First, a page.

Staples says the only way for a defense to counter versatility on offense is to develop hybrids as well. Staples writes, “The proliferation of up-tempo spread offenses has forced defensive coordinators to seek out human Swiss Army knives who can play three positions (cornerback, safety and outside linebacker).” Georgia defensive coordinator calls this position the Star. “Some people call it a Nickel/Sam,” Grantham says. “The Star just means he’s the strongside adjuster. He’s going to adjust to the third receiver.” (PAGE 46) The Bulldogs’ Star is Josh Harvey-Clemons, a 6’ 5”, 212-pound sophomore with great size and speed.
UCLA linebacker or “Buck” Anthony Barr had 11 tackles and three forced fumbles in the Bruins’ 41-21 win at Nebraska last Saturday. Barr plays outside linebacker on standard downs and Buck defensive end on passing downs. “He’s multifaceted,” says UCLA defensive coordinator Lou Spanos. “He can play the run. He can rush the passer. He can cover. That’s what makes him so special.” (PAGE 48)
The Alabama Crimson Tide are expertly coached, stacked with future NFL talent and confident of running the table, but opponents who are smart, willing and armed with the right personnel can take eight simple steps to beat the two-time defending BCS champs, writes Lars Anderson in this week’s SPORTS ILLUSTRATED. Alabama wide receiver Christion Jones, who scored three touchdowns last Saturday against Virginia Tech, is featured on a regional cover of this week’s SI. ***Click here to read the entire story on SI.com.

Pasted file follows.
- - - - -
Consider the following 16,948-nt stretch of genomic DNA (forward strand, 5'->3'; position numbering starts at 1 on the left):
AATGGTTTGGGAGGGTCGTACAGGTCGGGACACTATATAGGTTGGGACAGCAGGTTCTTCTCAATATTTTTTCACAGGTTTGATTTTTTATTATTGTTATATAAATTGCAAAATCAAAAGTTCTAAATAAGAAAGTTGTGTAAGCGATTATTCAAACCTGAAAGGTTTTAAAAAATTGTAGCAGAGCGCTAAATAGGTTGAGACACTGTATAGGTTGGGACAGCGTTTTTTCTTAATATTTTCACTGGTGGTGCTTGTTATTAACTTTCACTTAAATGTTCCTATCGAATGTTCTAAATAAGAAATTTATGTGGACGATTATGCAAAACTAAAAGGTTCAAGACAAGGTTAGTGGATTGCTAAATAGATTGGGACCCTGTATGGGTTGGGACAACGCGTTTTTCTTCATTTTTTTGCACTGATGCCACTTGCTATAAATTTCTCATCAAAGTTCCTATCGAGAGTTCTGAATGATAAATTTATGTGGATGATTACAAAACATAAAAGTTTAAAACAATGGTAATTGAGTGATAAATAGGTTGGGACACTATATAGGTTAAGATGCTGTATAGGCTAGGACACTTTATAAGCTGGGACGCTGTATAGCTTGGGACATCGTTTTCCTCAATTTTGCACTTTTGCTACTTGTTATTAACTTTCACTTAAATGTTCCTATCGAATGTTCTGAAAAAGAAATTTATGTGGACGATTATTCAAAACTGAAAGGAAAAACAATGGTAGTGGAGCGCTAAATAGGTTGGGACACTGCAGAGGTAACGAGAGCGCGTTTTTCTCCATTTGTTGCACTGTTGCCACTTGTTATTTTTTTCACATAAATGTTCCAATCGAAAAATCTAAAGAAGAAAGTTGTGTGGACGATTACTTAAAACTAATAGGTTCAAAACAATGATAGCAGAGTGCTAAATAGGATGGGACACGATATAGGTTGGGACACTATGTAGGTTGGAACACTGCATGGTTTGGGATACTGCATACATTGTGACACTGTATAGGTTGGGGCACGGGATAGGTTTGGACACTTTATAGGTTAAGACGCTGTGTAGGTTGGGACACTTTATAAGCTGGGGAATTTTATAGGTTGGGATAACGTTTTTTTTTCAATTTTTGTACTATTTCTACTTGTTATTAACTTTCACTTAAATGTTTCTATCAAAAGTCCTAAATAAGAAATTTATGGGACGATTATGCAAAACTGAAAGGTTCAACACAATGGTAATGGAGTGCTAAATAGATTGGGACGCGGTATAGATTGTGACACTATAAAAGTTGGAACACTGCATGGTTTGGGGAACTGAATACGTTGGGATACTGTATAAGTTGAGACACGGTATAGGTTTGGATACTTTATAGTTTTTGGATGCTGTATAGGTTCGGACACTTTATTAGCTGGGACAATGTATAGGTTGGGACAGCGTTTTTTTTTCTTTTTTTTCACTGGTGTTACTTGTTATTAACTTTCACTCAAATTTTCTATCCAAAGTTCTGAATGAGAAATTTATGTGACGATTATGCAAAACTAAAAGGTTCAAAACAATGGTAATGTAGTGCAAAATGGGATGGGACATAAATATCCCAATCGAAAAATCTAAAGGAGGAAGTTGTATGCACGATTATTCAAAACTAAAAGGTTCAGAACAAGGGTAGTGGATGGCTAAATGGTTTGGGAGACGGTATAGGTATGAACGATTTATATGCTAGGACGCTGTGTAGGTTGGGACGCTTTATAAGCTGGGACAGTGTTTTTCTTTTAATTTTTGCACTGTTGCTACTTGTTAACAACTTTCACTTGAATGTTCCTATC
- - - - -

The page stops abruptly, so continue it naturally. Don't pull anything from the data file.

Anderson spoke with a few rival coaches, ex-Alabama staff members and some former Tide players—who spoke on the condition of anonymity—and many thought Alabama would lose at least once this season. “You have to play a near-perfect game, but they have some vulnerable points,” says a coach. “This giant can be slayed.” (PAGE 34) Based on inside information from these former coaches and players, SI put together an eight-step, how-to guide for any team hoping to keep Nick Saban’s Alabama team out of the national championship.
Step 1: Have a quarterback who can make plays with his feet and complete at least a few intermediate and deep throws
Anderson notes that of the five teams that have beaten Alabama since 2010, four had quarterbacks who were dangerous on the ground as well as through the air: LSU’s Jordan Jefferson in 2010 and ’11; Auburn’s Cam Newton in ’10; and Texas A&M’s Johnny Manziel last season. “Even when you’ve called the right defense and your defense does everything right, that kind of quarterback can still beat you by improvising,” said Nick Saban in the summer of 2011. “It’s the stuff you can’t really plan for that always brings a high level of concern. I mean, it can drive you crazy as a coach.” (PAGE 34)